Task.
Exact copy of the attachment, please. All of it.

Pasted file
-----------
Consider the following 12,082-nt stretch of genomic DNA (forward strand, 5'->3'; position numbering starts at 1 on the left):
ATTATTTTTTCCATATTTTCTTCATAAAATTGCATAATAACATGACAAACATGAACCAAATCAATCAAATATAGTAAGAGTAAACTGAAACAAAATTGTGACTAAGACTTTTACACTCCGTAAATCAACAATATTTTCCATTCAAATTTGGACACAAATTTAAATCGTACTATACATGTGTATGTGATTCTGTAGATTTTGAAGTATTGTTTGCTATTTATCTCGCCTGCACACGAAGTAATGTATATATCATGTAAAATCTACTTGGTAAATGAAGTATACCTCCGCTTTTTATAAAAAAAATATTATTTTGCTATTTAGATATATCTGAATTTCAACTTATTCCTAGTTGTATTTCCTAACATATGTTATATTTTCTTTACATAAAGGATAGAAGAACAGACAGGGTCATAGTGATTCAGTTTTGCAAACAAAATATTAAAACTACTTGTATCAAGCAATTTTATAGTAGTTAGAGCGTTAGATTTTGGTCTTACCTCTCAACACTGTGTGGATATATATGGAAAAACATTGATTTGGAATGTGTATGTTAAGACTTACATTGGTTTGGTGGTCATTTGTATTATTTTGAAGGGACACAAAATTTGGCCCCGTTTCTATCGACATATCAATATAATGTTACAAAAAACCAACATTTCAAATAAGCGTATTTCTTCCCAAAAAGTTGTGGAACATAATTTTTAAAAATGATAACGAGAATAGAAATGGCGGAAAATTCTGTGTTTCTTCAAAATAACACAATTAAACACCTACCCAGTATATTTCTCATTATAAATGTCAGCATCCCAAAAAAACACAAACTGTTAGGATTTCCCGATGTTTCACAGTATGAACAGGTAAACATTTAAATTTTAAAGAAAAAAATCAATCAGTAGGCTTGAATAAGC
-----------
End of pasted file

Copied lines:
Consider the following 12,082-nt stretch of genomic DNA (forward strand, 5'->3'; position numbering starts at 1 on the left):
ATTATTTTTTCCATATTTTCTTCATAAAATTGCATAATAACATGACAAACATGAACCAAATCAATCAAATATAGTAAGAGTAAACTGAAACAAAATTGTGACTAAGACTTTTACACTCCGTAAATCAACAATATTTTCCATTCAAATTTGGACACAAATTTAAATCGTACTATACATGTGTATGTGATTCTGTAGATTTTGAAGTATTGTTTGCTATTTATCTCGCCTGCACACGAAGTAATGTATATATCATGTAAAATCTACTTGGTAAATGAAGTATACCTCCGCTTTTTATAAAAAAAATATTATTTTGCTATTTAGATATATCTGAATTTCAACTTATTCCTAGTTGTATTTCCTAACATATGTTATATTTTCTTTACATAAAGGATAGAAGAACAGACAGGGTCATAGTGATTCAGTTTTGCAAACAAAATATTAAAACTACTTGTATCAAGCAATTTTATAGTAGTTAGAGCGTTAGATTTTGGTCTTACCTCTCAACACTGTGTGGATATATATGGAAAAACATTGATTTGGAATGTGTATGTTAAGACTTACATTGGTTTGGTGGTCATTTGTATTATTTTGAAGGGACACAAAATTTGGCCCCGTTTCTATCGACATATCAATATAATGTTACAAAAAACCAACATTTCAAATAAGCGTATTTCTTCCCAAAAAGTTGTGGAACATAATTTTTAAAAATGATAACGAGAATAGAAATGGCGGAAAATTCTGTGTTTCTTCAAAATAACACAATTAAACACCTACCCAGTATATTTCTCATTATAAATGTCAGCATCCCAAAAAAACACAAACTGTTAGGATTTCCCGATGTTTCACAGTATGAACAGGTAAACATTTAAATTTTAAAGAAAAAAATCAATCAGTAGGCTTGAATAAGC